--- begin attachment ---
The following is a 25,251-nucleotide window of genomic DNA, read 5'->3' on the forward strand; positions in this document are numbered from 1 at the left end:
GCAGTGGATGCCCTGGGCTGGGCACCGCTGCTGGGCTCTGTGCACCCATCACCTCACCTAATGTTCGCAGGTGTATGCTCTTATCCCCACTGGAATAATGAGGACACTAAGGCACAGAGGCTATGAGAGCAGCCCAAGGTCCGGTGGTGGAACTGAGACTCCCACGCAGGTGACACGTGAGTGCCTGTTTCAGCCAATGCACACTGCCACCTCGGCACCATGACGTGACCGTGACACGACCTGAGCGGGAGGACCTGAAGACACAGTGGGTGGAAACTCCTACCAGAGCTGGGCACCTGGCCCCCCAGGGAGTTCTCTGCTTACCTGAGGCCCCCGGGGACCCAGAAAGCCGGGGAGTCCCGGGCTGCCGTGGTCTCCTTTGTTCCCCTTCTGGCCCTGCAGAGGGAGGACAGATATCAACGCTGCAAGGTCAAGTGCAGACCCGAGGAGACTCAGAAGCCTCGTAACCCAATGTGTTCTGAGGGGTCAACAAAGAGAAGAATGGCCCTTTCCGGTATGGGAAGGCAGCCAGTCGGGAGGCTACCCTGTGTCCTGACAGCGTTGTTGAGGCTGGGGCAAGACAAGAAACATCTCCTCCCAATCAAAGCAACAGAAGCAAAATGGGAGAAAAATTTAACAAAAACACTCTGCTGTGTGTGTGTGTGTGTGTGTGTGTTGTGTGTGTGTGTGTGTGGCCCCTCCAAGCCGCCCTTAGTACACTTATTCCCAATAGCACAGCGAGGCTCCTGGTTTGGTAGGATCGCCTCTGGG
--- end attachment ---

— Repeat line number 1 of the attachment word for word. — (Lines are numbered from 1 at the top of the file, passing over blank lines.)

The following is a 25,251-nucleotide window of genomic DNA, read 5'->3' on the forward strand; positions in this document are numbered from 1 at the left end: